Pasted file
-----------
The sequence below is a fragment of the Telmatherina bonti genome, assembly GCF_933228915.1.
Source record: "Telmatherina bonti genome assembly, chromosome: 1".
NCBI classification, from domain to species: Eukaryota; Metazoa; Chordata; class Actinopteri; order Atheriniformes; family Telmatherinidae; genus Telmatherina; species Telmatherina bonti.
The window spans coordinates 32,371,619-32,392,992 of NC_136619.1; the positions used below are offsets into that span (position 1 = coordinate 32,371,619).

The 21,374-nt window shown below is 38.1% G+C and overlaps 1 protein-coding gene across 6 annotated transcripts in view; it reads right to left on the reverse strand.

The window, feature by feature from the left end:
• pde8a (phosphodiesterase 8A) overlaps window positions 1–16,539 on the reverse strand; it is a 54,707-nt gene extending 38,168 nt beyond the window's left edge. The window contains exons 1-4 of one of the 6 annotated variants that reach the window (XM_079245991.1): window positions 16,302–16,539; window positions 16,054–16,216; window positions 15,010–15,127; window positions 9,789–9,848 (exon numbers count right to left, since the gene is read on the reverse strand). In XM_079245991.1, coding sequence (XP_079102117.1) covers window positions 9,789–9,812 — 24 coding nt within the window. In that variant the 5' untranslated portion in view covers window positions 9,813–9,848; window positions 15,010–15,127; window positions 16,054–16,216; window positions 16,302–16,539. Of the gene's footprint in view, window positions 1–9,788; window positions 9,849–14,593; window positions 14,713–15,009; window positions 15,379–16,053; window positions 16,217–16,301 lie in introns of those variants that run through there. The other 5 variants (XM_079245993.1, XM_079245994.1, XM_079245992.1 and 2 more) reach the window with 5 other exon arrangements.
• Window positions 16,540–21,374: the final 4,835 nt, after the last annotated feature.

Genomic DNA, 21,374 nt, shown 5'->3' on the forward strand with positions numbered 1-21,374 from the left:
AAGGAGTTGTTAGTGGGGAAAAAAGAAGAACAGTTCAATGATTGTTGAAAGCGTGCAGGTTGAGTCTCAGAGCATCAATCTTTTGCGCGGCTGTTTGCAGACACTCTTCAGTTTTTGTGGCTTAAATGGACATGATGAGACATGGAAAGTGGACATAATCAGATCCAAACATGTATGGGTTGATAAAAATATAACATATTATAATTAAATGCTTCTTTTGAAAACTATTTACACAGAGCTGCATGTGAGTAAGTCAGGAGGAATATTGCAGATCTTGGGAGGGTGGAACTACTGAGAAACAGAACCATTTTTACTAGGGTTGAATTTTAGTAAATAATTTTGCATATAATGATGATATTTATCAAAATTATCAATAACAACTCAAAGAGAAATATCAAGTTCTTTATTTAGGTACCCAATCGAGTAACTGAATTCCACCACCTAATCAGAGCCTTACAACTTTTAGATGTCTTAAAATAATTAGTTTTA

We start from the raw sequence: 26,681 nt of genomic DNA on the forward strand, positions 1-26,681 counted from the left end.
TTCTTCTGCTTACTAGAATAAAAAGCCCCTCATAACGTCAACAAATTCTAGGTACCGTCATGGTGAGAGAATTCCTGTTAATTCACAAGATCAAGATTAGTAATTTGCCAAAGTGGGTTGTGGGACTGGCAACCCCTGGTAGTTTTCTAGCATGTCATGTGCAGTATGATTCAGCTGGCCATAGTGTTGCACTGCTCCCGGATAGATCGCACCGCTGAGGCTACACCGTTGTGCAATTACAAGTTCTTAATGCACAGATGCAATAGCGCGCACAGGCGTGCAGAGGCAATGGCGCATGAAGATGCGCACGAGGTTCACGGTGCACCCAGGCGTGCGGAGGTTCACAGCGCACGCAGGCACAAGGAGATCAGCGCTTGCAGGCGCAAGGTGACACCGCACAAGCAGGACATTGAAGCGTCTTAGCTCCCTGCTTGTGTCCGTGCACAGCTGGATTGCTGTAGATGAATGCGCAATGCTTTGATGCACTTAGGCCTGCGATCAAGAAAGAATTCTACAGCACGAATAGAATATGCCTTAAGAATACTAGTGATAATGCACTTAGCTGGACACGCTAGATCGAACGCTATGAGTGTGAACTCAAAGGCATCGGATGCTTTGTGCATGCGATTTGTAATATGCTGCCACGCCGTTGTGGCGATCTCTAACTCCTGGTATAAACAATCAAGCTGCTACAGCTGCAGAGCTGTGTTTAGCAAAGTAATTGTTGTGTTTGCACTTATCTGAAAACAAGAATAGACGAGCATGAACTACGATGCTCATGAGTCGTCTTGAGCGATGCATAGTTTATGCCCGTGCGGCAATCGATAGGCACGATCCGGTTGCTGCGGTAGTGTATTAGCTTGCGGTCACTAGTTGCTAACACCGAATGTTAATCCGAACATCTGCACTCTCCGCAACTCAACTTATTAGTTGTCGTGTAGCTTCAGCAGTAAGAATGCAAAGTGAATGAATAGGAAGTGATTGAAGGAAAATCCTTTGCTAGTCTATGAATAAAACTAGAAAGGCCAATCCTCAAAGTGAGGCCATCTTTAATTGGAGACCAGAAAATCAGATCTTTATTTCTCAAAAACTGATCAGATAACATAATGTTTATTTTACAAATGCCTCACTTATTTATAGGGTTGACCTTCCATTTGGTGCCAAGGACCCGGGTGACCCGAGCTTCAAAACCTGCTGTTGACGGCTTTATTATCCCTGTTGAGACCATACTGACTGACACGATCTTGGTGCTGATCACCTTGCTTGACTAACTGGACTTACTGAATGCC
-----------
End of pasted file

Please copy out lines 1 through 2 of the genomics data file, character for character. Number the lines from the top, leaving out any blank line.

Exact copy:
The sequence below is a fragment of the Telmatherina bonti genome, assembly GCF_933228915.1.
Source record: "Telmatherina bonti genome assembly, chromosome: 1".